Jennifer is about to take a trip with her family to the Pyrenees, where her recently deceased father-in-law once bought a home for his children. The remote area has now become Jennifer’s second home – partly because she spent months there last year during her father-in-law’s illness.
It is a place for Jennifer, her American boyfriend Dorian and their toddler Cooper to take a break, without the stimuli of the city. ‘Unlike in the Netherlands, in France I take long walks through nature, without a phone, completely in the moment.
We now try to be there as much as possible. As long as our lives allow it and Cooper is not yet of school age, we have that luxury. We are guided by my work; If a big series or cool job comes my way, we will immediately change it again. In that sense we are contemporary nomads.’
Is Cooper just as flexible?
‘So far, yes. At the same time, he had been a child who was very attached to one place. But for now, Cooper is switching gears effortlessly. He also had a fantastic time in America, where we visited Dorian’s mother last summer; Of course it helps that he already speaks the language with his father.
I had never really looked into children before, but it’s incredible what they can do at this age! I’m completely amazed. Cooper is only 2.5 and speaks two languages, flies across the street on his scooter and is virtually toilet trained.
In fact, he only wears a diaper in the daycare garden. That’s only because ‘someone’ – I won’t mention any names, but it’s his father – always allows him to urinate in public in France. And yes, here at daycare they are less enthusiastic when he ‘waters’ the plants.’
Are you and Dorian on the same page in your upbringing?
‘Dorian is a kind of painter who, with conviction, draws a line on the canvas and continues from there. I prefer to work with a plan, or at least a careful sketch in pencil. Dorian sees no obstacles on the road. If he unexpectedly sees one, he will find it interesting.
I like his attitude. I never give up either, but sometimes I see a bear on the road that I can’t immediately ignore. Then Dorian says: “We’ll just take that bear with us.” That is why I undoubtedly lead a more adventurous life with him than I would have on my own. And Cooper too. Without Dorian, he would probably eat the same food every day and go to bed at set times.
Especially in the beginning, when I was still breastfeeding, I stuck to the schedules quite a bit – not least because a sleeping Cooper also meant freedom for myself. Dorian always looks to see where he can stretch these types of structures a bit.’
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Does that ever cause friction?
‘In the beginning I sometimes objected when Dorian was ‘too flexible’ in my eyes. I was quite focused on the world slowly revealing itself to Cooper, not too much, not too fast. During the first year this sometimes led to some discussion, which, as a breastfeeding mother, I largely won.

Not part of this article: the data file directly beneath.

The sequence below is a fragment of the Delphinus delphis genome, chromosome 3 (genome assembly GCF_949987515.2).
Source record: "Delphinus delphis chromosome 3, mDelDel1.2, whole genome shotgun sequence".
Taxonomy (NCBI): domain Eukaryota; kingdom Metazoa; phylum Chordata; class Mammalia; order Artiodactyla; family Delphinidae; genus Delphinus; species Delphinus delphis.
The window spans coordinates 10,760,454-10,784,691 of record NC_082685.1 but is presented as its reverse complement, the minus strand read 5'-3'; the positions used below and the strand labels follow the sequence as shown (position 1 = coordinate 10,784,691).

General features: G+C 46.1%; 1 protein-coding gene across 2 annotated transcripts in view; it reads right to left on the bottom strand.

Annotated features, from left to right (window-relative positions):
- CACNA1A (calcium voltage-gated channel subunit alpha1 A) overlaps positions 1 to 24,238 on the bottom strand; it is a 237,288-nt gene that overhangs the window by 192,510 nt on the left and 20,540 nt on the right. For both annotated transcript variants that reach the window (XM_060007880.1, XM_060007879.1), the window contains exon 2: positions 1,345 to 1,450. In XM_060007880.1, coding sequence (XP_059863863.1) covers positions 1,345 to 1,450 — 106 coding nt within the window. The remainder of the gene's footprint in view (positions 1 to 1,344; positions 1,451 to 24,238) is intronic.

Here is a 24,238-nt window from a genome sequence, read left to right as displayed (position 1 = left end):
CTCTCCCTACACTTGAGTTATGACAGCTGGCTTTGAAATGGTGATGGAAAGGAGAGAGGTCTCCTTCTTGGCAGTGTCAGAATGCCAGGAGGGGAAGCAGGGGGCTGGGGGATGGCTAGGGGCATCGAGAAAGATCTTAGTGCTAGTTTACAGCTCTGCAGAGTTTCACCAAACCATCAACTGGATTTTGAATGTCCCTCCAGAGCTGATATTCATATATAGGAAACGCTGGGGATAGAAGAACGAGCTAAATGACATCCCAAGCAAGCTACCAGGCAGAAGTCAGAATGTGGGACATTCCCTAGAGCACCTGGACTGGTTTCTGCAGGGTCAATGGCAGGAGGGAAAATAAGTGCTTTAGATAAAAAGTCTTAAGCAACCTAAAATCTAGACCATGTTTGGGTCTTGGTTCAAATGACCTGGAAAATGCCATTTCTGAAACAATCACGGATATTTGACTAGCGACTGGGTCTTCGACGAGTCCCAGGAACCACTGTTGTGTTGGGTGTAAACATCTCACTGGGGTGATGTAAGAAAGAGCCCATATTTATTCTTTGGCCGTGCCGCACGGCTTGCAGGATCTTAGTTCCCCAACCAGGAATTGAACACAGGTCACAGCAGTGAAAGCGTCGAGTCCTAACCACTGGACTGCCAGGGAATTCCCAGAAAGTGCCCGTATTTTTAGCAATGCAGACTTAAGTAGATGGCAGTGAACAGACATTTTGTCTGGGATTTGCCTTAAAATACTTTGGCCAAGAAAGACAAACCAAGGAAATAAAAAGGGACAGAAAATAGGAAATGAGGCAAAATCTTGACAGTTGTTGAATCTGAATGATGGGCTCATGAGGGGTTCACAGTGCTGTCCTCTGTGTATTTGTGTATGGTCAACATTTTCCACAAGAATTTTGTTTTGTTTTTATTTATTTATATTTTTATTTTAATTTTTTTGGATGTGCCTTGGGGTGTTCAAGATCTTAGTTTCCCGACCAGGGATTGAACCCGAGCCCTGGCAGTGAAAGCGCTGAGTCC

Until we fortunately discovered while talking that we actually have the same goal in mind: we both want Cooper to become an easy-going guy, who can go everywhere, feels at ease with everyone, and experiences as little stress as possible. My path there may have been diametrically opposed to Dorian’s, but we want to achieve the same thing.
That eye-opener strengthened our bond enormously. Now we look at each time whose method is the best, and it works. We are even in a love phase again. The first period of lack of sleep, fits and panic about whether we were doing it right was tough, but after a year and a half we fortunately emerged together again.’
What makes Dorian a nice father?
‘I couldn’t have imagined a better father for my son. I see Dorian challenging Cooper. A good example is our holiday in America last summer. Dorian’s mother lives in a house with a huge garden and a large swimming pool. For weeks I had nightmares: how do I keep Cooper from falling into the pool? Should I build a fence around it or tape a swimming pool to it?
Of course I didn’t want to make him afraid of the water. But Dorian doesn’t make any fuss: he hoists Cooper into his puddle jumper and takes him into the water. Cooper responded hesitantly, a signal for me to postpone it for a while, but Dorian persisted. I consciously kept quiet, because even though I ‘thought’ something about it: this was something between Cooper and Dorian, I didn’t want to interfere. Long story short: for the rest of the week, Cooper couldn’t get out of the pool with a stick, he enjoyed it that much. That would never have happened with me alone.’
Do you spoil Cooper a lot?
‘Not in the sense of buying gifts. The only gift I can think of is an old go-kart on his second birthday – a terribly bad and dangerous plan with all those hills in France, but that’s besides the point. I never used to get anything ‘just like that’, only on special occasions, which seems very healthy to me.